AFP is a 67-kDa glycoprotein that is produced in early fetal life by the liver and by a variety of tumors including HCC, hepatoblastoma, and non-seminomatous germ-cell tumors of the ovary and testis. Tumor cells synthesize fetal proteins following the de-differentiation of adult hepatocytes [7]. During fetal life, AFP is synthesized at first by the yolk sac, then by the liver. By the end of the first trimester, the fetal liver produces nearly all of the AFP. Although synthesis is reduced markedly shortly after birth, small amounts of AFP continue to be produced during adulthood [8]. Normal concentrations of AFP in adult serum are ≤20 ng/mL. AFP can increase temporarily in cases of liver injury or regeneration, particularly after liver resection, during fulminant viral hepatitis, or chronic viral hepatitis [9]. Patients with chronic hepatitis or cirrhosis and persistently elevated AFP levels are at higher risk of developing HCC [10]. Up to 20% of the HCC patients do not produce AFP [11]. Serum AFP levels increase by 20%–80% in patients with HCC and are strongly related to tumor aggressiveness [12]; its concentrations are correlated with tumor size, microvascular invasion, and poorly differentiated HCC [13].

In 1984, it was found that PIVKA-II was significantly increased in the serum of HCC patients and it could serve as a new serum marker for HCC [14]. Many studies suggested that together, as makers for HCC, PIVKA-II, and AFP may improve HCC diagnosis compared to the use of each biomarker alone [15]. The diagnostic value of PIVKA-II is controversial and it is still under discussion whether there is a correlation between PIVKA-II and AFP and whether PIVKA-II can completely replace or supplement the role of AFP in the HCC diagnosis [15,16].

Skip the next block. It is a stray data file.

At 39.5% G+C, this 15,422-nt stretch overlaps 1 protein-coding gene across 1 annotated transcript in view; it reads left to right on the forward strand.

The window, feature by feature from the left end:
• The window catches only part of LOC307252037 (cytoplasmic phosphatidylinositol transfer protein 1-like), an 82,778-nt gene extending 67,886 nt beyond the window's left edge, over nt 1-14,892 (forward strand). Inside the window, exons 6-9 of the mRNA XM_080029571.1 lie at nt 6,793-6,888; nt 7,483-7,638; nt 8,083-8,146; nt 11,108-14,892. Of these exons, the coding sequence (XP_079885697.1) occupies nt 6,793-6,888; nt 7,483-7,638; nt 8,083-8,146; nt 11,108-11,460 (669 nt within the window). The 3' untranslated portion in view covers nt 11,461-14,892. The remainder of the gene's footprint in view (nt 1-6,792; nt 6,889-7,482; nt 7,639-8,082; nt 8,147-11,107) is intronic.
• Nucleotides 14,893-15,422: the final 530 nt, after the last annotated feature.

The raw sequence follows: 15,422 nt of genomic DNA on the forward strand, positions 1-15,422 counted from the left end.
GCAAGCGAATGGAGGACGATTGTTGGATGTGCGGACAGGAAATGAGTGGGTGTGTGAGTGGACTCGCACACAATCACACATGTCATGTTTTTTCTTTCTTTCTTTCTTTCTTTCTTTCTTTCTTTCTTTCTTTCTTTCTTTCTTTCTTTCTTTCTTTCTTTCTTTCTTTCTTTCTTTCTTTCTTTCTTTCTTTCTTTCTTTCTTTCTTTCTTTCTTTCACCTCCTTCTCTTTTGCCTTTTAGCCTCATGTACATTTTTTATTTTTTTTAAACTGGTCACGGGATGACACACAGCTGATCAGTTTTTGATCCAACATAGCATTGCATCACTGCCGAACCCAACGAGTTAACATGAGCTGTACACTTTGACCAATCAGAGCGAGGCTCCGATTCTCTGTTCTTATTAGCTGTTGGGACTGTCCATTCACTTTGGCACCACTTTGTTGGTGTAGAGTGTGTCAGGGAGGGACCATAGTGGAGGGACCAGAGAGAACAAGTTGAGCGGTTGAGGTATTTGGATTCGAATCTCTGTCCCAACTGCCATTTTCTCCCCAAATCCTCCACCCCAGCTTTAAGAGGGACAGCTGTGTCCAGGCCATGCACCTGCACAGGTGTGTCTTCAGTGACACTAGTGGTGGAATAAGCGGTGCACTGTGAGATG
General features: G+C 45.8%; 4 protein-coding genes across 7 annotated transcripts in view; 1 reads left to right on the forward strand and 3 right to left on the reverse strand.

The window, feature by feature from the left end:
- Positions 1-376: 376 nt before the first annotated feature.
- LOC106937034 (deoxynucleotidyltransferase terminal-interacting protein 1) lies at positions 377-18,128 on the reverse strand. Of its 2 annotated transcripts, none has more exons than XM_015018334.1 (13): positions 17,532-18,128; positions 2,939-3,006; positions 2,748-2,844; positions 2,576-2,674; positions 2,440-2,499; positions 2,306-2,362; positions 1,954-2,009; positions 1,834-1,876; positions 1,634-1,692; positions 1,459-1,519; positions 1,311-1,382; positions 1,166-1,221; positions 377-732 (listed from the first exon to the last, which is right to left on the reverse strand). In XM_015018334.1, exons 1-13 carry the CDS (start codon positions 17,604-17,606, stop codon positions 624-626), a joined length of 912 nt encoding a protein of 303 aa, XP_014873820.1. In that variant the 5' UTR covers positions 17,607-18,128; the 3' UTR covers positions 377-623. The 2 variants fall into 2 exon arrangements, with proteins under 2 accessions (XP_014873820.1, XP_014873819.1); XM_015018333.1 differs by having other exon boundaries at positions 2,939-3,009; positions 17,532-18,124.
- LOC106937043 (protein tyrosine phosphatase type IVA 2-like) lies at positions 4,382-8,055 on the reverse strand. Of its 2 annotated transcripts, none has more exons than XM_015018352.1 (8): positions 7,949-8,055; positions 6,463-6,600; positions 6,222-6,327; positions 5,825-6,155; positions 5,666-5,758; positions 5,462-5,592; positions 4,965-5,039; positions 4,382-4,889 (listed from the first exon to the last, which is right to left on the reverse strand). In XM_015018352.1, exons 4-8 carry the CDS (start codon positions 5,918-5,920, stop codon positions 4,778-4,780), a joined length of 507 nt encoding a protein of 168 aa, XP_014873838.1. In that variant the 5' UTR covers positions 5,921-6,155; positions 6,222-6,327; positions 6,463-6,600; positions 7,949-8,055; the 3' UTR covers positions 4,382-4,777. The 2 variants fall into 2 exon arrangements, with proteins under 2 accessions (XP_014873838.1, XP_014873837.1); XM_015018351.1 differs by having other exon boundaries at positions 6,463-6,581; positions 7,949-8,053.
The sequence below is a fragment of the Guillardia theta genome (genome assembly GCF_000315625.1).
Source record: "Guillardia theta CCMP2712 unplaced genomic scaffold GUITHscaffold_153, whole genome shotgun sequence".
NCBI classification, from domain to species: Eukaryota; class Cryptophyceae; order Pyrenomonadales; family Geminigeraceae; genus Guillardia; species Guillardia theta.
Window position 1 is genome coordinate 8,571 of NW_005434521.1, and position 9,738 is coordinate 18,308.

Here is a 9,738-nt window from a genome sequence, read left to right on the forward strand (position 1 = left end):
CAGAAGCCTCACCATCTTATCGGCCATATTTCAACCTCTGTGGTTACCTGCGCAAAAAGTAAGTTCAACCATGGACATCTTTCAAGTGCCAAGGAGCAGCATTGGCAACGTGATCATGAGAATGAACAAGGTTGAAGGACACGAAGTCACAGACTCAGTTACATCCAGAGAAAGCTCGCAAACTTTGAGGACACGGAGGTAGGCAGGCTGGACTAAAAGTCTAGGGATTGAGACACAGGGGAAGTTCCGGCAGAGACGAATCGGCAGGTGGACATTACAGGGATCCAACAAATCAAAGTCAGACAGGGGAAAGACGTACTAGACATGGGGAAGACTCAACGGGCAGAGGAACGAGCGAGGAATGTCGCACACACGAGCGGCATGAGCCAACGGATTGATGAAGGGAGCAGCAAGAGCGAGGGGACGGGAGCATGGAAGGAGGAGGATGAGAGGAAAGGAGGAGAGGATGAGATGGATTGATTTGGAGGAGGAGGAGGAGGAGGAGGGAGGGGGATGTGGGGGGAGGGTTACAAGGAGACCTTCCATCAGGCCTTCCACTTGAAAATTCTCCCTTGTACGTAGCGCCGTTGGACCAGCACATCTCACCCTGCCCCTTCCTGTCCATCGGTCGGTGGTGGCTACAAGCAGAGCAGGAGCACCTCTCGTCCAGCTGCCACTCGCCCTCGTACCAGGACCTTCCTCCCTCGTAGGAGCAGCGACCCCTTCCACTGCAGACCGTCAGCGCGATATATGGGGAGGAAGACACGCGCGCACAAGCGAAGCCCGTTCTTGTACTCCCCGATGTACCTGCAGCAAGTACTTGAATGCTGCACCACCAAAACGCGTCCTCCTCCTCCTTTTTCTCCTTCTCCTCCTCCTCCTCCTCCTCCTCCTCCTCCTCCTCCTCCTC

It is reported that serum AFP (>15 or 20 ng/mL) as a screening test for HCC has a sensitivity of between 39% and 64%, a specificity of between 76% and 91%, and PPV of between 9% and 33% [10,17]. A case-control study of 340 cirrhotic patients showed that AFP levels >20 ng/mL had a sensitivity of 60% and a specificity of 91% to diagnose HCC. At this threshold, 40% of HCC cases would be missed [18].

Although the prognostic value of AFP in LT appears to be already established, the cut-off value to define the level of AFP is still a challenge. There is no clear consensus regarding the AFP level above which a patient should not be a candidate for LT. More than 20 studies have tried to define a cutoff value for pretransplant AFP, above which the prognosis would be too impaired to propose LT [19].

An Italian multicenter study including 388 patients with chronic liver disease reported that the overall ROC AUC values for AFP and PIVKA-II were 0.698 (p<0.001) and 0.780 (p<0.001), respectively. AFP and PIVKA-II AUCs were 0.822 and 0.833, respectively, in chronic HBV patients; 0.648 and 0.732 respectively in chronic HCV patients; 0.640 and 0.806 in non-viral chronic liver disease patients. Diagnostic accuracies of AFP and PIVKA-II were 40.5%–59.8% and 62.7%–73.5% and those of combined markers were 78.2% in chronic HBV patients; 77% in non-viral chronic liver disease patients; and 75% in chronic HCV patients. AFP level correlated with alanine transaminase in HCC patients with chronic HCV and non-viral chronic liver disease, but not in chronic HBV infection. PIVKA-II correlated independently with the size of chronic liver disease etiology tumor and AFP in chronic HBV patients only. The diagnostic performance of AFP and PIVKA-II is significantly influenced by the etiology and activity of the chronic liver disease, thus their combination provides a better diagnostic accuracy [20].